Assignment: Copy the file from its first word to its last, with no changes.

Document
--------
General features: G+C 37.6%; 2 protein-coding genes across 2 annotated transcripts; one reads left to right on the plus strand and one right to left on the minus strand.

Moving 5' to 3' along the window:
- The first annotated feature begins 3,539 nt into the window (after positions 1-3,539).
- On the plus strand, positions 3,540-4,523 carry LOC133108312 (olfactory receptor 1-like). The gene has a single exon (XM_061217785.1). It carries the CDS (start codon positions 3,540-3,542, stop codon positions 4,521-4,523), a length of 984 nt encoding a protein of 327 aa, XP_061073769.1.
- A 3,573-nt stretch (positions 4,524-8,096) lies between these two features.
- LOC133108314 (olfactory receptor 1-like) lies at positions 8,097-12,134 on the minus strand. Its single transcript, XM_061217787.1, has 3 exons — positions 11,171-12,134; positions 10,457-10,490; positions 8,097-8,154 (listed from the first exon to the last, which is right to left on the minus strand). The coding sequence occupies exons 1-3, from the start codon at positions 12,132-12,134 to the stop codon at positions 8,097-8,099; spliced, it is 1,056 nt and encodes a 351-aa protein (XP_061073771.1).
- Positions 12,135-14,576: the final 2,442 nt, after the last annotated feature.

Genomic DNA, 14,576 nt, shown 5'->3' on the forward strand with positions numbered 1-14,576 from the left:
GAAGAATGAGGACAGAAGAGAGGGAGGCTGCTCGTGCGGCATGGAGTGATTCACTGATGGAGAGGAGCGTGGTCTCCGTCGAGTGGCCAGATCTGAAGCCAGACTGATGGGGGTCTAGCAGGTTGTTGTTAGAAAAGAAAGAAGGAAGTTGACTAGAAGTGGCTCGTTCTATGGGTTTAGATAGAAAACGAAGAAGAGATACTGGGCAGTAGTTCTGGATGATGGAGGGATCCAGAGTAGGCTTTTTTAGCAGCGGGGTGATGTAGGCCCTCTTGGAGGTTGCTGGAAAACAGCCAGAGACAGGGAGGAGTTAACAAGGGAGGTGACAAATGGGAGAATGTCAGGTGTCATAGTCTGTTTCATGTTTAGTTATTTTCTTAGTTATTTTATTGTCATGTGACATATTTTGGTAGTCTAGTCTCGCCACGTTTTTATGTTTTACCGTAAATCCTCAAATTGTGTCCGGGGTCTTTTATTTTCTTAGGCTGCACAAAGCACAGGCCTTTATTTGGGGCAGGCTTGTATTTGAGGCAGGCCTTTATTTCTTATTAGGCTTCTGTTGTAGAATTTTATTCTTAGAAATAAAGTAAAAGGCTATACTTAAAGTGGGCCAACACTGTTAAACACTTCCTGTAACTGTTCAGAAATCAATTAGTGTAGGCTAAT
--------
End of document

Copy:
General features: G+C 37.6%; 2 protein-coding genes across 2 annotated transcripts; one reads left to right on the plus strand and one right to left on the minus strand.

Moving 5' to 3' along the window:
- The first annotated feature begins 3,539 nt into the window (after positions 1-3,539).
- On the plus strand, positions 3,540-4,523 carry LOC133108312 (olfactory receptor 1-like). The gene has a single exon (XM_061217785.1). It carries the CDS (start codon positions 3,540-3,542, stop codon positions 4,521-4,523), a length of 984 nt encoding a protein of 327 aa, XP_061073769.1.
- A 3,573-nt stretch (positions 4,524-8,096) lies between these two features.
- LOC133108314 (olfactory receptor 1-like) lies at positions 8,097-12,134 on the minus strand. Its single transcript, XM_061217787.1, has 3 exons — positions 11,171-12,134; positions 10,457-10,490; positions 8,097-8,154 (listed from the first exon to the last, which is right to left on the minus strand). The coding sequence occupies exons 1-3, from the start codon at positions 12,132-12,134 to the stop codon at positions 8,097-8,099; spliced, it is 1,056 nt and encodes a 351-aa protein (XP_061073771.1).
- Positions 12,135-14,576: the final 2,442 nt, after the last annotated feature.

Genomic DNA, 14,576 nt, shown 5'->3' on the forward strand with positions numbered 1-14,576 from the left:
GAAGAATGAGGACAGAAGAGAGGGAGGCTGCTCGTGCGGCATGGAGTGATTCACTGATGGAGAGGAGCGTGGTCTCCGTCGAGTGGCCAGATCTGAAGCCAGACTGATGGGGGTCTAGCAGGTTGTTGTTAGAAAAGAAAGAAGGAAGTTGACTAGAAGTGGCTCGTTCTATGGGTTTAGATAGAAAACGAAGAAGAGATACTGGGCAGTAGTTCTGGATGATGGAGGGATCCAGAGTAGGCTTTTTTAGCAGCGGGGTGATGTAGGCCCTCTTGGAGGTTGCTGGAAAACAGCCAGAGACAGGGAGGAGTTAACAAGGGAGGTGACAAATGGGAGAATGTCAGGTGTCATAGTCTGTTTCATGTTTAGTTATTTTCTTAGTTATTTTATTGTCATGTGACATATTTTGGTAGTCTAGTCTCGCCACGTTTTTATGTTTTACCGTAAATCCTCAAATTGTGTCCGGGGTCTTTTATTTTCTTAGGCTGCACAAAGCACAGGCCTTTATTTGGGGCAGGCTTGTATTTGAGGCAGGCCTTTATTTCTTATTAGGCTTCTGTTGTAGAATTTTATTCTTAGAAATAAAGTAAAAGGCTATACTTAAAGTGGGCCAACACTGTTAAACACTTCCTGTAACTGTTCAGAAATCAATTAGTGTAGGCTAAT